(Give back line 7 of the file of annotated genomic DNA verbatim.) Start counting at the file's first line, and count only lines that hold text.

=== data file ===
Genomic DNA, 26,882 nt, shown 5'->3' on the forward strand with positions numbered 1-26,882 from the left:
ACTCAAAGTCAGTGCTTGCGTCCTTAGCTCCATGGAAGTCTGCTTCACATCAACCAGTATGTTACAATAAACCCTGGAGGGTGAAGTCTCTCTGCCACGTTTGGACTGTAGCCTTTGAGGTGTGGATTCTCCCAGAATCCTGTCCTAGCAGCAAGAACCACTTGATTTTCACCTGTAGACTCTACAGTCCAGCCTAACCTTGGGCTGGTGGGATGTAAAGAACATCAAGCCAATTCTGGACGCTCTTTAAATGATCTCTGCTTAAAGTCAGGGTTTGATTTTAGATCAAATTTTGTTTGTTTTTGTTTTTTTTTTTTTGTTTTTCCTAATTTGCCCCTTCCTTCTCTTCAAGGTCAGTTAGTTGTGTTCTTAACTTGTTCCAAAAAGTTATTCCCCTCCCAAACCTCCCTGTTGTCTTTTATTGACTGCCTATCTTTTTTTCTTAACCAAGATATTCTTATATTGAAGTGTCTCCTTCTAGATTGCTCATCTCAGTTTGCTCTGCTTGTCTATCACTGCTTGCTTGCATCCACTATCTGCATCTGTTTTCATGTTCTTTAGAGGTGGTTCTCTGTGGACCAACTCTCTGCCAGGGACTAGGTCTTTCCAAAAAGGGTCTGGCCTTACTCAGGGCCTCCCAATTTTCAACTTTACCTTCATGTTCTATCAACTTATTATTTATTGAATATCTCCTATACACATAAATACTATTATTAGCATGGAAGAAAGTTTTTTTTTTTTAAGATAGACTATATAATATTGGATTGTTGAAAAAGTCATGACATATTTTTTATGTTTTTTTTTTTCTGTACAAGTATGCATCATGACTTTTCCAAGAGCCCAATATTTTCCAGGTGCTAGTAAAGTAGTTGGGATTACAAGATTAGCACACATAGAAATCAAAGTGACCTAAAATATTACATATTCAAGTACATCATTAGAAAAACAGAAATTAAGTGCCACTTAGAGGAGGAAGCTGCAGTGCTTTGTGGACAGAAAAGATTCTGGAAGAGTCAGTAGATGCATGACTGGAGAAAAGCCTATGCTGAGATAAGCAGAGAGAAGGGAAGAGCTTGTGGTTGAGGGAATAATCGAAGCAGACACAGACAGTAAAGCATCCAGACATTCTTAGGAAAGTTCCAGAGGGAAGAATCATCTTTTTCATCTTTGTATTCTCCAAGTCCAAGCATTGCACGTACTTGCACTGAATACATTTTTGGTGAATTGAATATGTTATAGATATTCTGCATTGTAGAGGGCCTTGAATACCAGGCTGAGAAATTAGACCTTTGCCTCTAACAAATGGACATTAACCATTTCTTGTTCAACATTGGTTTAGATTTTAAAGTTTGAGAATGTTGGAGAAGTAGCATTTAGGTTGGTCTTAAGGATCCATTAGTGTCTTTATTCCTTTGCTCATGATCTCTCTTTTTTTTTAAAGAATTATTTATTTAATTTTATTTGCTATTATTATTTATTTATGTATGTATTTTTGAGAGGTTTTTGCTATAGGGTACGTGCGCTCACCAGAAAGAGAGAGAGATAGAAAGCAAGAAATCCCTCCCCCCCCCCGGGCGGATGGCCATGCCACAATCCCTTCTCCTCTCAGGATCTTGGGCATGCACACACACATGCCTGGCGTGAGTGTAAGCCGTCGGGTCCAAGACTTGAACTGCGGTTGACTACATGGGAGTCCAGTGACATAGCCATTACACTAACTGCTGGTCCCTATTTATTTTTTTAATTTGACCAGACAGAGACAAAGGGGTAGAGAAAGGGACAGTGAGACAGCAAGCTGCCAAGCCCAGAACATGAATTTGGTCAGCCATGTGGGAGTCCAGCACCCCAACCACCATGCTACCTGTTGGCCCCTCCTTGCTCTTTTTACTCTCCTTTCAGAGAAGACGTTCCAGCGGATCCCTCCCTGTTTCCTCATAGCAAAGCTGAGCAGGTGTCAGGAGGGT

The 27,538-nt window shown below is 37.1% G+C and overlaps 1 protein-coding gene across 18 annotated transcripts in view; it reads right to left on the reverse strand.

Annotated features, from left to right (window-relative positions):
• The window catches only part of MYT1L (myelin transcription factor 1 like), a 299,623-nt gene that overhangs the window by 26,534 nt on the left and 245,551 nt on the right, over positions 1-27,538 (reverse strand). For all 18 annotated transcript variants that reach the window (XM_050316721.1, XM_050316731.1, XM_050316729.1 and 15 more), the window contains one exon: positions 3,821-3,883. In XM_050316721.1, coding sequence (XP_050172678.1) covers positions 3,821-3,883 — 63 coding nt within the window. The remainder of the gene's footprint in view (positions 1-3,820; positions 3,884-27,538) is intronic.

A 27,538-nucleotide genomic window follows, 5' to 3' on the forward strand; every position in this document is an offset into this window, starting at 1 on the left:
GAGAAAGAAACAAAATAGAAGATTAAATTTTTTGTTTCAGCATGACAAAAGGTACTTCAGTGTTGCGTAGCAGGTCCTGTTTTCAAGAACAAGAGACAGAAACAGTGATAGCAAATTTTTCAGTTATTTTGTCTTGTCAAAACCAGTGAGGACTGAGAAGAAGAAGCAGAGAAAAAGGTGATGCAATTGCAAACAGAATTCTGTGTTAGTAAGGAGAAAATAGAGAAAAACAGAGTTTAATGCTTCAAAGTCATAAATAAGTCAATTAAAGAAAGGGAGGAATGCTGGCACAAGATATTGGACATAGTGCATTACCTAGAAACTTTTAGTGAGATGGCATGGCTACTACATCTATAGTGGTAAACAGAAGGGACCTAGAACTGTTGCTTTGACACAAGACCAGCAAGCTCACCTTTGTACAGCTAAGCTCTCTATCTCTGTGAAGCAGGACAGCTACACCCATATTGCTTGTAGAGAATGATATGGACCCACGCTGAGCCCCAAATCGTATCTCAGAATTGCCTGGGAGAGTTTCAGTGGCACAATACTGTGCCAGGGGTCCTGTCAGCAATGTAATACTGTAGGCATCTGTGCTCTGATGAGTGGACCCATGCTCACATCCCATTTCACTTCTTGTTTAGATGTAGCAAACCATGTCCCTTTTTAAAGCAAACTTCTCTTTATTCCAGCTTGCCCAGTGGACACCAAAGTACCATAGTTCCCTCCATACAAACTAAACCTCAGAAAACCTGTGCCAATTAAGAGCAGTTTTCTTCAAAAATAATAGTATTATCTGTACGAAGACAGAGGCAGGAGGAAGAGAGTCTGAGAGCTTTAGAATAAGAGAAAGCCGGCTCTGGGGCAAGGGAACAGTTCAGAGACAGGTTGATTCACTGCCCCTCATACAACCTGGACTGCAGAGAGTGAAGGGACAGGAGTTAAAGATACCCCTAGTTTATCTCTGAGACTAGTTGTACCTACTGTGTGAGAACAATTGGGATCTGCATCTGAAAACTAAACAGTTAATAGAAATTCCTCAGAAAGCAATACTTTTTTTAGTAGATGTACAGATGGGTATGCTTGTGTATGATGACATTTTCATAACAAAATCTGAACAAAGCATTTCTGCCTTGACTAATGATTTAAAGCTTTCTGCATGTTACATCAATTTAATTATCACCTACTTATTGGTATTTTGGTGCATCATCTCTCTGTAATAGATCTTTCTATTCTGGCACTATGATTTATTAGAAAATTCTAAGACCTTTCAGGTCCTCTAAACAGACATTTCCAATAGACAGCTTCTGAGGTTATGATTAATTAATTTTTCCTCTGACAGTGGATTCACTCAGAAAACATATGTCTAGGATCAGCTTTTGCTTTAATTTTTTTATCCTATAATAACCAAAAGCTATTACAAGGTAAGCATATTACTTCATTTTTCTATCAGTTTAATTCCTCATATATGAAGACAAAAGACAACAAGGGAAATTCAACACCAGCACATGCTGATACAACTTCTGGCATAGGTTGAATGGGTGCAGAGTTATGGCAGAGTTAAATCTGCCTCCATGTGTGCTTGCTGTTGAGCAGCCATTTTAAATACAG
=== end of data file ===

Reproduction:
GAGAAAGAAACAAAATAGAAGATTAAATTTTTTGTTTCAGCATGACAAAAGGTACTTCAGTGTTGCGTAGCAGGTCCTGTTTTCAAGAACAAGAGACAGAAACAGTGATAGCAAATTTTTCAGTTATTTTGTCTTGTCAAAACCAGTGAGGACTGAGAAGAAGAAGCAGAGAAAAAGGTGATGCAATTGCAAACAGAATTCTGTGTTAGTAAGGAGAAAATAGAGAAAAACAGAGTTTAATGCTTCAAAGTCATAAATAAGTCAATTAAAGAAAGGGAGGAATGCTGGCACAAGATATTGGACATAGTGCATTACCTAGAAACTTTTAGTGAGATGGCATGGCTACTACATCTATAGTGGTAAACAGAAGGGACCTAGAACTGTTGCTTTGACACAAGACCAGCAAGCTCACCTTTGTACAGCTAAGCTCTCTATCTCTGTGAAGCAGGACAGCTACACCCATATTGCTTGTAGAGAATGATATGGACCCACGCTGAGCCCCAAATCGTATCTCAGAATTGCCTGGGAGAGTTTCAGTGGCACAATACTGTGCCAGGGGTCCTGTCAGCAATGTAATACTGTAGGCATCTGTGCTCTGATGAGTGGACCCATGCTCACATCCCATTTCACTTCTTGTTTAGATGTAGCAAACCATGTCCCTTTTTAAAGCAAACTTCTCTTTATTCCAGCTTGCCCAGTGGACACCAAAGTACCATAGTTCCCTCCATACAAACTAAACCTCAGAAAACCTGTGCCAATTAAGAGCAGTTTTCTTCAAAAATAATAGTATTATCTGTACGAAGACAGAGGCAGGAGGAAGAGAGTCTGAGAGCTTTAGAATAAGAGAAAGCCGGCTCTGGGGCAAGGGAACAGTTCAGAGACAGGTTGATTCACTGCCCCTCATACAACCTGGACTGCAGAGAGTGAAGGGACAGGAGTTAAAGATACCCCTAGTTTATCTCTGAGACTAGTTGTACCTACTGTGTGAGAACAATTGGGATCTGCATCTGAAAACTAAACAGTTAATAGAAATTCCTCAGAAAGCAATACTTTTTTTAGTAGATGTACAGATGGGTATGCTTGTGTATGATGACATTTTCATAACAAAATCTGAACAAAGCATTTCTGCCTTGACTAATGATTTAAAGCTTTCTGCATGTTACATCAATTTAATTATCACCTACTTATTGGTATTTTGGTGCATCATCTCTCTGTAATAGATCTTTCTATTCTGGCACTATGATTTATTAGAAAATTCTAAGACCTTTCAGGTCCTCTAAACAGACATTTCCAATAGACAGCTTCTGAGGTTATGATTAATTAATTTTTCCTCTGACAGTGGATTCACTCAGAAAACATATGTCTAGGATCAGCTTTTGCTTTAATTTTTTTATCCTATAATAACCAAAAGCTATTACAAGGTAAGCATATTACTTCATTTTTCTATCAGTTTAATTCCTCATATATGAAGACAAAAGACAACAAGGGAAATTCAACACCAGCACATGCTGATACAACTTCTGGCATAGGTTGAATGGGTGCAGAGTTATGGCAGAGTTAAATCTGCCTCCATGTGTGCTTGCTGTTGAGCAGCCATTTTAAATACAG